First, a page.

The Court also found that the remedy, even if it is based on such unavoidable disclosure, where irreparable harm includes not only the disclosure of trade secrets, but also the violation of a binding non-competition agreement, is insufficient, since such harm would be difficult, if not impossible to measure. Id. at 12. The court also found it important that the worker, as Lavin did here, accepted that his failure constituted irreparable harm. The same justification applies in this case. The Court finds that it has demonstrated that it has suffered and will continue to suffer irreparable damage without any assistance of any kind. Overall, the justice system tries to avoid a situation in which a worker feels “obliged” to stay with a particular employer. Protecting the information an employee knows is one thing — literally, preventing that employee from going to a competitor, if they don`t want to stay in your business anymore, it`s another. All this comes from the idea that non-competition bans are documents that try to follow a very delicate line and together protect the rights of workers and employers.
Under Missouri law, non-competition prohibitions are enforced where, in the present circumstances, they are proportionate and serve legitimate interests. Mayer Hoffman McCann, P.C v. Barton, 614 F.3d 893, 908 (8th cir 2010). The applicants argue that the agreement is too broad and therefore unenforceable, as it limits Lavin`s employment opportunities for one year in both the United States and Canada. The Court finds that the disputed agreement constitutes a narrow effort by the ESI to keep its information secret and maintain the competitive advantage, and that its scope is more than limited. Here, Lavin`s continued access to ESI`s confidential information and business secrets was solid and, as noted above, he was familiar with ESI`s most detailed confidential information and trade secrets regarding its customer relations and goodwill, customer contracts and business strategies. “An explicit agreement not to compete can be reached for employees who have significant customer contact. There is no need to prove that there is a secret list of clients. Emerson Elec. Co. Rogers, 418 F.3d 841, 845 (8. Cir.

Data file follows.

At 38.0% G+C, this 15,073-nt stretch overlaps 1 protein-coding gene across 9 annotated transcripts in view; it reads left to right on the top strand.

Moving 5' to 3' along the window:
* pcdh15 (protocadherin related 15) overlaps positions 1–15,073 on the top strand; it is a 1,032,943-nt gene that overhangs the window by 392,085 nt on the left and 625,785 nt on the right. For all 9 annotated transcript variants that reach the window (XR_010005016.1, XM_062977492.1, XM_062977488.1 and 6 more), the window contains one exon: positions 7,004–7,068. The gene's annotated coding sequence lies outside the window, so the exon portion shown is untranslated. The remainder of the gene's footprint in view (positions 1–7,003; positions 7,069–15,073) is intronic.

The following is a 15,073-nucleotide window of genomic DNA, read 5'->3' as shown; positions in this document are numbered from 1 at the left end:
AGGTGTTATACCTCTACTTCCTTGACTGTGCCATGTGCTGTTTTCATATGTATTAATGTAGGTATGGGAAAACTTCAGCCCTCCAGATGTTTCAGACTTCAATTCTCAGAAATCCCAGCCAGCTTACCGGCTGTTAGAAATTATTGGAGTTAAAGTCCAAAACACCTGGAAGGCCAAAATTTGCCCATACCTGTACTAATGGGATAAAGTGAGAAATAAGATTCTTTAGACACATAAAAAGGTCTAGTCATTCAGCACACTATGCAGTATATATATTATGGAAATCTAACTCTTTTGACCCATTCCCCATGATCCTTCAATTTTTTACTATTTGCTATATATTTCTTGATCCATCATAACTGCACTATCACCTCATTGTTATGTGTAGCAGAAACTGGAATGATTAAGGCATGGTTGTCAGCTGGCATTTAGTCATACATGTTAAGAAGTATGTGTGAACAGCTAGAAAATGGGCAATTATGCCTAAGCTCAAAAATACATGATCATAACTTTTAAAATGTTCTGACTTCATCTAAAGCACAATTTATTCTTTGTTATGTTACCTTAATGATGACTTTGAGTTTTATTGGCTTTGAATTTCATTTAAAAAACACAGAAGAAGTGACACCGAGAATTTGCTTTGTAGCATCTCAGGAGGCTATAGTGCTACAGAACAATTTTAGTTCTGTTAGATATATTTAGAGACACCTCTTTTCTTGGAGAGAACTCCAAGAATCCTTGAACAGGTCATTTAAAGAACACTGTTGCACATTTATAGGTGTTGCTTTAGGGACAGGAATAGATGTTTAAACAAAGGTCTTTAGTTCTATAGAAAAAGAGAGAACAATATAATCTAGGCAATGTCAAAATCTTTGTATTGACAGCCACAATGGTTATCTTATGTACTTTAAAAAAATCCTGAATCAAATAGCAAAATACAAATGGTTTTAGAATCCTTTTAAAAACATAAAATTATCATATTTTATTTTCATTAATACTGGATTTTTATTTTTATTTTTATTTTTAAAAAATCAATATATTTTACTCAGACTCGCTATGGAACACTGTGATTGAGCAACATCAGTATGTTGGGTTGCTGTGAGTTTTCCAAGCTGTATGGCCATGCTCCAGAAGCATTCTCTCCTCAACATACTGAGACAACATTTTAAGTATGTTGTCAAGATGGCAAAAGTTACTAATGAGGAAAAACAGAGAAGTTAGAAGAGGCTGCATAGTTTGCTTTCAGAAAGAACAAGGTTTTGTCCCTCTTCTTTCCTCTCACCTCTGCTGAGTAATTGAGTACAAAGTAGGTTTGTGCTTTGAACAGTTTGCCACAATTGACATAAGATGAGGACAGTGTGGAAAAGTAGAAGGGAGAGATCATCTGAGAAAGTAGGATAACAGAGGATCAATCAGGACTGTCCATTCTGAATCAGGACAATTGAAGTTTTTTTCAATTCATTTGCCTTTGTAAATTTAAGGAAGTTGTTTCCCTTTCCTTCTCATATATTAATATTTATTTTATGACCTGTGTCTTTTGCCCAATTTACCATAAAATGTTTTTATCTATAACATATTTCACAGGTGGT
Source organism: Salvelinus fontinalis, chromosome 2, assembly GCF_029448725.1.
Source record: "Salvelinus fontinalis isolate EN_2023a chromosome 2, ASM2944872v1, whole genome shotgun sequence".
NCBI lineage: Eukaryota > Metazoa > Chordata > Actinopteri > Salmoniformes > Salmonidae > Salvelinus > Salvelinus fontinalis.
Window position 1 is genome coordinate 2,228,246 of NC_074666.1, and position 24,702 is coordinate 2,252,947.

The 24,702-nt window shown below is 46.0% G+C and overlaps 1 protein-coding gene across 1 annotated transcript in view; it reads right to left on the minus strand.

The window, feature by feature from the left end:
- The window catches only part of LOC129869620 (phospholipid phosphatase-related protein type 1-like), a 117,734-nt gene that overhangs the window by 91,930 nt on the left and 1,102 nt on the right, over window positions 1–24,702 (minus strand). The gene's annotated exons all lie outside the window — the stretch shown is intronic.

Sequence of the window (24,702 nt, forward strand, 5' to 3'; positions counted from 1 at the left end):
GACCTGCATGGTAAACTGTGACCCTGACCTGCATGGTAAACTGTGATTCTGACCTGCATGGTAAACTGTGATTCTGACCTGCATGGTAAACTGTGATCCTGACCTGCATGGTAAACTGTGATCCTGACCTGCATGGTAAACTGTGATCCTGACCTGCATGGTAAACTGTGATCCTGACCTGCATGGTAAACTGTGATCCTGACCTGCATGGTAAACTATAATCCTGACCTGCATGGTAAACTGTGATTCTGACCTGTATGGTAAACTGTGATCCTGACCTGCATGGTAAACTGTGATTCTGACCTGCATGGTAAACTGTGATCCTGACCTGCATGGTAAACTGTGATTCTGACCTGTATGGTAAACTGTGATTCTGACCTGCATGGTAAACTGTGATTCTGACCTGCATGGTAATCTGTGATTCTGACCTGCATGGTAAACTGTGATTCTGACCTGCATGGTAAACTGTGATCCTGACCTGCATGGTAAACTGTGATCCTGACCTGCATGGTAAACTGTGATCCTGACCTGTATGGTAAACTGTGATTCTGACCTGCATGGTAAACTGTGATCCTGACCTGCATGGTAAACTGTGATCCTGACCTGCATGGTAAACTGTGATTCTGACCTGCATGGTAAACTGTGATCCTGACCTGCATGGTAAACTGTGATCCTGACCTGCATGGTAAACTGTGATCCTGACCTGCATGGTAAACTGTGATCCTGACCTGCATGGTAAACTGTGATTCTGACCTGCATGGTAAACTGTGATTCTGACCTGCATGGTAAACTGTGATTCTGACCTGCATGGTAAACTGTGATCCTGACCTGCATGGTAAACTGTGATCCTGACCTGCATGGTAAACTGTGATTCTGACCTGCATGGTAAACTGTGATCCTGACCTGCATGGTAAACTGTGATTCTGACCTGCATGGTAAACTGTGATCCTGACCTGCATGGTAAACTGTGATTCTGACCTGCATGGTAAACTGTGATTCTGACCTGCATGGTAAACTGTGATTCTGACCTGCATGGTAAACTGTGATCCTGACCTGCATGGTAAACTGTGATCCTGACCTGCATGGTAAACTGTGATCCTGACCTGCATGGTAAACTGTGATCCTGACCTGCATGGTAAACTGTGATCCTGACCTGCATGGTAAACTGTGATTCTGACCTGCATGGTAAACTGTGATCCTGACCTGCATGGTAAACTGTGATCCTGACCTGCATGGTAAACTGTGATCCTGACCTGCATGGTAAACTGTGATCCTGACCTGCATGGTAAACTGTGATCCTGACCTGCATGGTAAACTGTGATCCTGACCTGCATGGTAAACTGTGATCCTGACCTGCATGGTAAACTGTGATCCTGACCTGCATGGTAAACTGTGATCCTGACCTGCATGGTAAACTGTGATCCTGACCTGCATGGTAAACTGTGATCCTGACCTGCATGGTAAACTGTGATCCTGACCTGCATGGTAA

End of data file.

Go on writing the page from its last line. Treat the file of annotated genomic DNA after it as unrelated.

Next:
2005) (quote Osage Glass, Inc. v. Donovan, 693 S.W.2d 71, 75 (M. 1985)). For many organizations, non-competition bans are an effective way to achieve both of these goals at the same time. But it is also a subject that involves a broad disposition of various misunderstandings and points of confusion – that Jeremy Goldstein`s lawyer has been lenient enough to devote some of his time to addressing. Jeremy Goldstein felt it was important to point out that non-competition bans cannot be 100% restrictive. Much is due to the fact that the justice system wants to encourage employers to design the types of agreements that are “reasonable” and “realistic,” which means that they should not have requirements that involve awareness that cannot be explicitly justified. In addition, “[t]he problem regularly finds irreparable harm when a non-competition agreement says it constitutes irreparable harm.” Panera, LLC v. Nettles, 2016 U.S.
Dist. LEXIS 101473, at 10-11 (E.D. Mo. August 3, 2016). That`s the case here. Lavin agreed with ESI that “violation of a provision of this agreement results in irreparable harm and damage to the company, that there is no appropriate remedy for such an infringement and that the company should be entitled to a specified benefit, assistance of omission and other appropriate remedies, in addition to the remedies provided by law. , as well as the company`s legal fees and fees.” (Doc.